It’s probably obvious by now that we simply don’t have enough people with enough time on their hands to blog all the puzzles we’d like to. So, if you’ve ever fancied trying your hand at blogging, now’s your chance. The first thing to say is that you don’t need to be a speedy solver; if you can finish most puzzles you start, that’s the most important thing, along with being able to explain most of the wordplay in a puzzle. It’s perfectly ok occasionally to say “I don’t understand this clue” (I do it all the time) or “I couldn’t get this answer”. If you’re interested, but not sure if you’ll be any good at it then the best thing I can suggest is just to try it: solve a puzzle and then sit down and write your own blog, in a similar style to what you read here. If you want a second opinion, I’ll be happy to read it, just send it to me at [email protected].

We need bloggers to cover the following puzzles:

Independent: we need two people to take a rotating daily slot and one or two subs to cover absences like holidays.

Financial Times: same as Independent – two people for a rotating daily slot and a couple of subs.

Beelzebub: currently covered by one person (me) so it would be useful to have one or two others to rotate it between.

Any others: if you’re interesting in blogging a puzzle that we cover but which I haven’t mentioned here, send me a mail anyway – we’ll probably be able to work something out.

All offers to help, questions etc should be sent to [email protected].

34 Responses to “On blogging, not blogging and commenting”

  1. Testy says:

    I’ve probably been guilty of some of these crimes myself but would like to take the opportunity to thank all the bloggers on this site.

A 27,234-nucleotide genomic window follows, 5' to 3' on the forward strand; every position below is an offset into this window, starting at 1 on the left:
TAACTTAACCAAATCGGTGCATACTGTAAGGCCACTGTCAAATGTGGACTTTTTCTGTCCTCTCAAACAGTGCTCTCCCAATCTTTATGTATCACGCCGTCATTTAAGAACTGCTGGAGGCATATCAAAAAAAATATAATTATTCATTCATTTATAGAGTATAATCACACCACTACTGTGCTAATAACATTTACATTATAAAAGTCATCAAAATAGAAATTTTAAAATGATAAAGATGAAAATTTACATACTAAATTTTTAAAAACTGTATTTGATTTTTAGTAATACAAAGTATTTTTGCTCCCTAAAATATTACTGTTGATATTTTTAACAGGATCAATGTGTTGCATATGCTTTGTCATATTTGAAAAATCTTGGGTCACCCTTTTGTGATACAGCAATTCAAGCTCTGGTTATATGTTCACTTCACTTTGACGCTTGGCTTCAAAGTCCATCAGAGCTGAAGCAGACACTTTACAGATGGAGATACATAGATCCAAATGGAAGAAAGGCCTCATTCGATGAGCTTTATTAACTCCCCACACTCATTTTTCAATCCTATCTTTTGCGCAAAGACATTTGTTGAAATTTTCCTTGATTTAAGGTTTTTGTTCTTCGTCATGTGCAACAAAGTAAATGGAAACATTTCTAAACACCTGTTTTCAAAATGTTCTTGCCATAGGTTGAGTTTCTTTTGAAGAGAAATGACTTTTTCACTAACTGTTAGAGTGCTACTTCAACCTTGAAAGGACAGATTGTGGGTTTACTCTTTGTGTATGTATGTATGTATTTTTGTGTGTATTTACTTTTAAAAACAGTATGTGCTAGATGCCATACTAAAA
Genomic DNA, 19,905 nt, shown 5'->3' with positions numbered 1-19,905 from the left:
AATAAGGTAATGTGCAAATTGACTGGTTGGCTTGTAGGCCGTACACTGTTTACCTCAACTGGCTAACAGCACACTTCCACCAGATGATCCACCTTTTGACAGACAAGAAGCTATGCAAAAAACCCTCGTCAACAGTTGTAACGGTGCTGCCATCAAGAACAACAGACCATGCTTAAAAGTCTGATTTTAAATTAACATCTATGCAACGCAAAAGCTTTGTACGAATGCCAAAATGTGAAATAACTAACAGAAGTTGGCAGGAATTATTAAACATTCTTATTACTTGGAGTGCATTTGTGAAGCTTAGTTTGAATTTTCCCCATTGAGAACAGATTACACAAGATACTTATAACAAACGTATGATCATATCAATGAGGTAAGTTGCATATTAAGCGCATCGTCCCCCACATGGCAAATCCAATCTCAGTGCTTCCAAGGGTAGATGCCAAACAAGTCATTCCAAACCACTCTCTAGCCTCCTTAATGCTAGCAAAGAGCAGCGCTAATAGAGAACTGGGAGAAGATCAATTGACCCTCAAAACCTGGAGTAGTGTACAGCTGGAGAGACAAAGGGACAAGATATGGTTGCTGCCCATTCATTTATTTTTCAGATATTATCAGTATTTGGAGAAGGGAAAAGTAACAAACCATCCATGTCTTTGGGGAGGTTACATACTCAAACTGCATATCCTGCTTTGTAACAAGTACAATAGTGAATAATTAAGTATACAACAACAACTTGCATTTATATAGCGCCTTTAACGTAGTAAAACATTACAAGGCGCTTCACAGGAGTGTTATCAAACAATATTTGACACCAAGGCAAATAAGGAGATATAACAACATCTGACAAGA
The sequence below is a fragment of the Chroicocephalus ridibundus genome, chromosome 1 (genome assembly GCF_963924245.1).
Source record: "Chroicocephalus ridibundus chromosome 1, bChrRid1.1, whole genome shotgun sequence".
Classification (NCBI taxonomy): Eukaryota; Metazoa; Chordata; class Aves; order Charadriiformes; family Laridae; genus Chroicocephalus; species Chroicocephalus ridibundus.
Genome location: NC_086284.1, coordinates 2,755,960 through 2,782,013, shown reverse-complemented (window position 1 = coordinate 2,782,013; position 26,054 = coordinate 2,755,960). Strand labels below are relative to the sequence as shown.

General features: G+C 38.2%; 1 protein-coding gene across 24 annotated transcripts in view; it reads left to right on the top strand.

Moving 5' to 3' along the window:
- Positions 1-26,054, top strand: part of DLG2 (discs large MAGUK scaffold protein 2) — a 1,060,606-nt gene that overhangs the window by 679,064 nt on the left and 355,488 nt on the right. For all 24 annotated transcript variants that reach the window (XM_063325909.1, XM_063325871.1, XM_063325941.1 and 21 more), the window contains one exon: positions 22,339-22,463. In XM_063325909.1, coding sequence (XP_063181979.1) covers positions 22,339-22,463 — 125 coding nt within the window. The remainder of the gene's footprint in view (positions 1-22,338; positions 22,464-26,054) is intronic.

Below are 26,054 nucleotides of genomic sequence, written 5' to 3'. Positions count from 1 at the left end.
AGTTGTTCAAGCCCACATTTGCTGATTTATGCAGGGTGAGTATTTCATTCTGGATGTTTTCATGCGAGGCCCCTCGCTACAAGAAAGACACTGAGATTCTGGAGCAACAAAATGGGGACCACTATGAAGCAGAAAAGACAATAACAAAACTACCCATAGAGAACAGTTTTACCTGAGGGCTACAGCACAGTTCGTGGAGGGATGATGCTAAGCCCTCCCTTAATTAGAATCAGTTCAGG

I think you do a fantastic job to cover as many puzzles as you do and I’m amazed you find the time (although it’s probably because most of you are able to solve them so much quicker than the rest of us).

    The site is a credit to you all and you in particular Neil. Long may it continue!

  2. ilancaron says:

    Commenting in wrong place: What about (appropriate) comments about prize puzzles for which the blog will only appear the following week? A good example is the current Azed (1841) which has obvious errors… makes sense to discuss them somewhere — e.g. the most recent Azed blog which perforce is for the previous puzzle.

  3. Testy says:

    Perhaps for the prize crosswords you could put up a placeholder posting saying “A blog of this crossword will be posted after the competition closes on dd/mm/yyyy”. This would then let people know that a blog will be coming shortly (hence avoid you getting pestered with people wondering where it is) and would give people a place to leave comments in the meantime.

  4. Paul B says: